It's that time of year again. Its time for graduations and the ceremonies of our lives. It is time for us to graduate from the selfish notion that we have made it on our own or from the notion that we owe whatever success we may have achieved to our own ingenuity and intelligence.
I spend a lot of time teaching students about online safety, reputation management, cyberbullying, privacy and all that a jazz. Of course I hope that when they graduate they will remember every lesson, but frankly, I'd be satisfied if they remembered just the last one.
Let us celebrate this monumental feat of humanity. And let us consider how you, the lucky beneficiaries of this march of progress, can thrive in this new world.
It's graduation season, and time for speeches. I'll leave it to actual accomplished people to say something inspirational and lofty. High school grads, I'm here to keep it real and give you more pragmatic advice. Here are the ten things I wish I'd known when I was heading off to college.
I've written recommendations for hundreds of students and helped them write their essays for college. I've helped them apply for jobs, internships, and summer programs. But ask me to come up with a few words about my own kid, and I'm drawing a blank.
I pretty much talk for a living. And while that probably denies me much sex appeal, it has the advantage of making me something of an expert on what to say on various occasions. Graduation commencements are one such set of occasions.
Allowing teens to grow and feel uncomfortable is vital to their emotional development and is just as important as all that nurturing we provided. As our teenagers graduate, our goals for them should graduate as well.
Graduation day was huge this time around. I know my son will be fine -- he'll be great. His high school graduation is just the beginning of some amazing times to come. For me, it's the start of a very different time in my life.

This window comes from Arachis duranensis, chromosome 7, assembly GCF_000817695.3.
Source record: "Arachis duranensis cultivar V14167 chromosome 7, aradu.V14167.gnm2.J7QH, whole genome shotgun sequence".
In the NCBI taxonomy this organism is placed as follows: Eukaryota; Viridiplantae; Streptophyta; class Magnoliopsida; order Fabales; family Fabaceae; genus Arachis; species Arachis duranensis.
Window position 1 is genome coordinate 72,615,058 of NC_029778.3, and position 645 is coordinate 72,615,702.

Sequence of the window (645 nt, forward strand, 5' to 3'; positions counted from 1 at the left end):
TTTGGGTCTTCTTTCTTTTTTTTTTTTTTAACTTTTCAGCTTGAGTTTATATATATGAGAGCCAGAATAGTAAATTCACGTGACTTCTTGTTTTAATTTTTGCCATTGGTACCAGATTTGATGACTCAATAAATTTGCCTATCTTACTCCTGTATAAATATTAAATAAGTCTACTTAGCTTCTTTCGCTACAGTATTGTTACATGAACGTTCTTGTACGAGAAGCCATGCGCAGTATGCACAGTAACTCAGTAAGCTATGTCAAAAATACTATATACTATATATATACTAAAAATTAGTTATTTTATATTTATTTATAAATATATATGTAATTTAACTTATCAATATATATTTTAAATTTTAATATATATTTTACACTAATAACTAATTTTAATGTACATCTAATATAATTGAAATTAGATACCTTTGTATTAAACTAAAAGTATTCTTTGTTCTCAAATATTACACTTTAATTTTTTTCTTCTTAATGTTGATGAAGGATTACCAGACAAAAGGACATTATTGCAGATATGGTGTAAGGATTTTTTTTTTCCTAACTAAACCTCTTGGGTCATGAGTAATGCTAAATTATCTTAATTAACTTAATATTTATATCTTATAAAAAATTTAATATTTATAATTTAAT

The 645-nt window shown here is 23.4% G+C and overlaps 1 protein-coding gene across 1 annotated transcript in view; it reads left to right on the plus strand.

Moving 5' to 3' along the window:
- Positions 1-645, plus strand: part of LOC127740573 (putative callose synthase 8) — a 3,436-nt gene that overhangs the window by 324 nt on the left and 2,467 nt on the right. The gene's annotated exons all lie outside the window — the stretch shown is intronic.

Kids love to stomp in puddles, fall out of trees, catch frogs in a ditch and ride anything with wheels. Be like they are and experience true freedom before life gives you a mortgage, kids, in-laws, 50 extra pounds, buffoon bosses and irritable bowel syndrome.
The remarkable truth about each unique stage of life is that it's really not about what you leave behind at all; it's about what you take with you.
Today, we celebrate your bleak future, where you will be forced to make your own decisions, cook your own food and fold your own laundry. The medical bills you incur will now be sent in your name, and the monthly rent check will emerge from your pocket.
These skills need to be fostered in this year's graduates and those that follow in the years to come if they are to successfully take on and conquer the challenges before them and those that will arise.
In California, we're talking a lot about the water drought. But we have another kind of drought that's been plaguing our state. Our "educational aqueduct" is also running on empty and is an inadequate resource.
Do we stop being parents just because our children no longer live under our roof? I'm over 50 and my parents still see me as their child, but do they still really think of themselves as my parent in the true sense of the word?
Grace Experience, thank you. Thank you for being you. We are so grateful for the heaping dollops of happiness you have brought into our lives every single day. And we are so proud of the beautiful woman you have become, inside and out.
1. Take a limited time off. Sleep, drive around, meet with old friends. Decompress before you face the next reality: Life.